Construction equipment manufacturers debuted more than 1,000 new products during the CONEXPO-CON/AGG 2014 trade show and exposition held in the United States in Las Vegas from March 4-8. The event is one of the world’s largest trade shows for construction equipment and is held every three years due to the massive logistics of putting on a show with massive equipment on display.
Work got underway about a month before the start of the CONEXPO-CON/AGG show began with the construction of a crane exhibit in one of the surface lots at the Las Vegas Convention Center. Cranes soaring many meters into the Las Vegas skyline heralded the show’s start weeks in advance while exhibitors like Caterpillar, Volvo, Crane, Komatsu, Hyundai and others utilized many and massive exhibits with some measuring more than 10,000 square meters.
Many exhibitors reported having success with taking on-site orders, which pleased show organizers, who said on-site sales were unprecedented for CONEXPO-CON/AGG. Officials for crane manufacturer Zoomlion held a contract-signing ceremony for a $20 million contract done during the event. Zoomlion, a Chinese company, has worked out a partnership with international crane-machinery distributor Global Cranes to market its products, and the new contract is a product of that collaboration.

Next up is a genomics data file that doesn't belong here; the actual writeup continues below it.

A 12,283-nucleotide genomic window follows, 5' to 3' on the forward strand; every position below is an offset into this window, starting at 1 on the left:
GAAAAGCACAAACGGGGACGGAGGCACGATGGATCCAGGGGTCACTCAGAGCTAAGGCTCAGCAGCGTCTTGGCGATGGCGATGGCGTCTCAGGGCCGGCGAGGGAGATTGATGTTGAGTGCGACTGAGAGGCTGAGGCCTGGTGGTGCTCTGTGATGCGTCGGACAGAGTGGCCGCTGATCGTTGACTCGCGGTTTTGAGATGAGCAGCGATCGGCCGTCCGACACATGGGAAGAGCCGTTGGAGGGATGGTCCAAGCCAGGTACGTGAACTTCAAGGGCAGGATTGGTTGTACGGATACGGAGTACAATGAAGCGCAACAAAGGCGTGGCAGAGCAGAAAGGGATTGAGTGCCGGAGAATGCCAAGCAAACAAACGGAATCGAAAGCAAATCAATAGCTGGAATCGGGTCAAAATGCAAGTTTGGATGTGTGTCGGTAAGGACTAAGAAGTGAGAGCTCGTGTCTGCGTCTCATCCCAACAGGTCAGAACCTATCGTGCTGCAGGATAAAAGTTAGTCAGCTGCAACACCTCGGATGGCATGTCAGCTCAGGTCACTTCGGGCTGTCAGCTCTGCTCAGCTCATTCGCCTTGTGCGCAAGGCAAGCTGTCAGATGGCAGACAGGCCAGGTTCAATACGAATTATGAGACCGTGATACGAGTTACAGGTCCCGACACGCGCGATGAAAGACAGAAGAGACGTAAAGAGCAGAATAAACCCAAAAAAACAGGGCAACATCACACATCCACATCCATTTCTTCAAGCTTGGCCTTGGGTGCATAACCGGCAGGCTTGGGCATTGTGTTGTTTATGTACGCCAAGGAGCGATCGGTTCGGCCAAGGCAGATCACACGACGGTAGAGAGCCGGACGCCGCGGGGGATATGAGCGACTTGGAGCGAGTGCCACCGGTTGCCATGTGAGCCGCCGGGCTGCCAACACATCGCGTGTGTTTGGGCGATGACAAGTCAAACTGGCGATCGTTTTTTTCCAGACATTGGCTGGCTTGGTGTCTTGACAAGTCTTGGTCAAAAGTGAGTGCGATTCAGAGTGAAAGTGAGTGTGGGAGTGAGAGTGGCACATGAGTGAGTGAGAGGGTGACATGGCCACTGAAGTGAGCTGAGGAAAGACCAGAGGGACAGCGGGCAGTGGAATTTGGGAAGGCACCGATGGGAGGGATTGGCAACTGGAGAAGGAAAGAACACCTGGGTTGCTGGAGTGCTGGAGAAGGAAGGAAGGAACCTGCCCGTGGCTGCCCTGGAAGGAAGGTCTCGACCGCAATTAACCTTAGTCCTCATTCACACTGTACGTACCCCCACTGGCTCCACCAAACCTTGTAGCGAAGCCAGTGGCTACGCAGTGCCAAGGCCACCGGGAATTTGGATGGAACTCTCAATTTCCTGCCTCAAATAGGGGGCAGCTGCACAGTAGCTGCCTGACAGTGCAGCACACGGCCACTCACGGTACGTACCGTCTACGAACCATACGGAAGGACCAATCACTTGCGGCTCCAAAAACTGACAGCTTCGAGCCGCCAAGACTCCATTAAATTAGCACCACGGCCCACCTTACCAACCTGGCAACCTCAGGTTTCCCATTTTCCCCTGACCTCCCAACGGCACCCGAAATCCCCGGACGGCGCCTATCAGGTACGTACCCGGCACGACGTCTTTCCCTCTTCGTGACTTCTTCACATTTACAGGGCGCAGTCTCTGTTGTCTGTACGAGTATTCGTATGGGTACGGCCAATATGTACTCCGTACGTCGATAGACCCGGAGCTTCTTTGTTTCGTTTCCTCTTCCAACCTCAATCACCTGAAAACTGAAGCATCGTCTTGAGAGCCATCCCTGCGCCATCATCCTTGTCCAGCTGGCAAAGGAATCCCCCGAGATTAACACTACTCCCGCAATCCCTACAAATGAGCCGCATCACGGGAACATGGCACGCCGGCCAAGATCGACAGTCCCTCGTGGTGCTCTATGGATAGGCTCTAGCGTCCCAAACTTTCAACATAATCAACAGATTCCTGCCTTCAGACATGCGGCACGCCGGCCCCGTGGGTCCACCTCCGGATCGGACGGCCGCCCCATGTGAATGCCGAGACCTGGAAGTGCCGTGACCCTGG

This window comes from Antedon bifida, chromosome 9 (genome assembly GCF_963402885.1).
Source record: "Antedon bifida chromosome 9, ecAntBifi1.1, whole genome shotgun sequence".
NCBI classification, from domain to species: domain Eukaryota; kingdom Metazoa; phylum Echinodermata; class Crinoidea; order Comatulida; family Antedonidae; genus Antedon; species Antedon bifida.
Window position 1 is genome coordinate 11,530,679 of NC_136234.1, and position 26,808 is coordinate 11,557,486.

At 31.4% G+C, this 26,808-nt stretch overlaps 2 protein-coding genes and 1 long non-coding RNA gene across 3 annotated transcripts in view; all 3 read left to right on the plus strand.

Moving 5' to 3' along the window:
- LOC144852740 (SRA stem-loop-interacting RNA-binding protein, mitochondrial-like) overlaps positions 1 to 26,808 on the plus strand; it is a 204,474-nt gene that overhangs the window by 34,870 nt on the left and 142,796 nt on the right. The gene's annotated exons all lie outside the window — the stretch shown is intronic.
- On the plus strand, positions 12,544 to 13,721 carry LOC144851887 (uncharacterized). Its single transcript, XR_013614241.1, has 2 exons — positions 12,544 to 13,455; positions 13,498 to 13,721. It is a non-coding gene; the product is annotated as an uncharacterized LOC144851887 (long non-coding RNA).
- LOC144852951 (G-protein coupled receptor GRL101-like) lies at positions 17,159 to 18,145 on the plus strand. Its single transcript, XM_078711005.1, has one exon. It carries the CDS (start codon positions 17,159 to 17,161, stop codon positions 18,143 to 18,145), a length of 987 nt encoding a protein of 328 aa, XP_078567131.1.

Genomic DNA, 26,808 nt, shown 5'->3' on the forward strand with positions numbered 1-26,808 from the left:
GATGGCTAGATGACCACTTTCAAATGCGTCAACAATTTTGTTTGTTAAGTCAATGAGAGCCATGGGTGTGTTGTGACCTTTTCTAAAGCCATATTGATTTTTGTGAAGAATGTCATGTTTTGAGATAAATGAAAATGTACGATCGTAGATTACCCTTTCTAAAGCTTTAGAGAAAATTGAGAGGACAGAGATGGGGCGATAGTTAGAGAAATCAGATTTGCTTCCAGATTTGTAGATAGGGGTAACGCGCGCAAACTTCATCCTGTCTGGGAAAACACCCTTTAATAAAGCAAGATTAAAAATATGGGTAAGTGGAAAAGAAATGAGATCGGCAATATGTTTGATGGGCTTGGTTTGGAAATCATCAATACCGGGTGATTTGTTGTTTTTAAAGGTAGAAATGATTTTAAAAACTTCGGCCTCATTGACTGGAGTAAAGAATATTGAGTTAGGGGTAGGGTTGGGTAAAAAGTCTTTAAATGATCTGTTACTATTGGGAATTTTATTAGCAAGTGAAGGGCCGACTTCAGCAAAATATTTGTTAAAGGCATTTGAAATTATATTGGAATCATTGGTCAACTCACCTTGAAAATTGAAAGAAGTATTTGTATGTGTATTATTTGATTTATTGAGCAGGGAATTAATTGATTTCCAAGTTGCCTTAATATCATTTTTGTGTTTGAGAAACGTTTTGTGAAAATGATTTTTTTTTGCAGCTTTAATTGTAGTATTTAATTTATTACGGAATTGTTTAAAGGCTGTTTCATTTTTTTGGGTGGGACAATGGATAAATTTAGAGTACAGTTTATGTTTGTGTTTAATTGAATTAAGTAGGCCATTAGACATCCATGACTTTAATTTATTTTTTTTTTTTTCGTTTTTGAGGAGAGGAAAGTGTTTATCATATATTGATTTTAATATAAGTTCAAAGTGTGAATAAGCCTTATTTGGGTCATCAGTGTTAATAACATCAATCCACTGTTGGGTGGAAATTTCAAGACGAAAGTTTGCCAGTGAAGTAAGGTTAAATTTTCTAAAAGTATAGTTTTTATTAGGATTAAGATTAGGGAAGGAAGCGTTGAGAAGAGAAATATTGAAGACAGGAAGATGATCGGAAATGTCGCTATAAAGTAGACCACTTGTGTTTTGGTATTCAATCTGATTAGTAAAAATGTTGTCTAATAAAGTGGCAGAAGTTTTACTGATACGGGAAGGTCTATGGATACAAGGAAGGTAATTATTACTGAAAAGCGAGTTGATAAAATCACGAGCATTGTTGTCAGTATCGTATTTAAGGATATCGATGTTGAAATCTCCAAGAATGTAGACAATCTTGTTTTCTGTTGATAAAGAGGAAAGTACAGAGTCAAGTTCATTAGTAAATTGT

“We are pleased to work with Zoomlion. Their products are stable and reliable,” said Uri Toudjarov, CEO, Global Cranes. “The products they present are catered to the Northern American market. This strongly brings up the confidence of our cooperation, which will be a great success.”
Already established in North America, for Caterpillar officials, CONEXPO-CON/AGG was ideal for launching dozens of new products ranging from excavators and off-road trucks to compacting and paving equipment and many other types of construction equipment. Two pieces in particular proved to be award-winning.Caterpillar’s 336H Hybrid Excavator earned an Innovation Award from show officials for its environmentally friendly and fuel-efficient nature. Also winning an Innovation Award was Caterpillar’s D Series line of skid steers and compact track loaders.
Including its award-winners, Caterpillar featured a new set-forward axle truck among its heavy-duty line of class 8 work trucks. The Cat CT681 Vocational Truck with the set-forward axle offers a longer wheelbase for those who prefer trucks with long wheelbases. The set-forward axle also helps the new truck to comply with weight restrictions for bridges and roads while also enabling it to work well off-road and under tough conditions. The CT681 Vocational Truck has a Cat CT-Series engine and has an option for a Cat CX31 automatic transmission.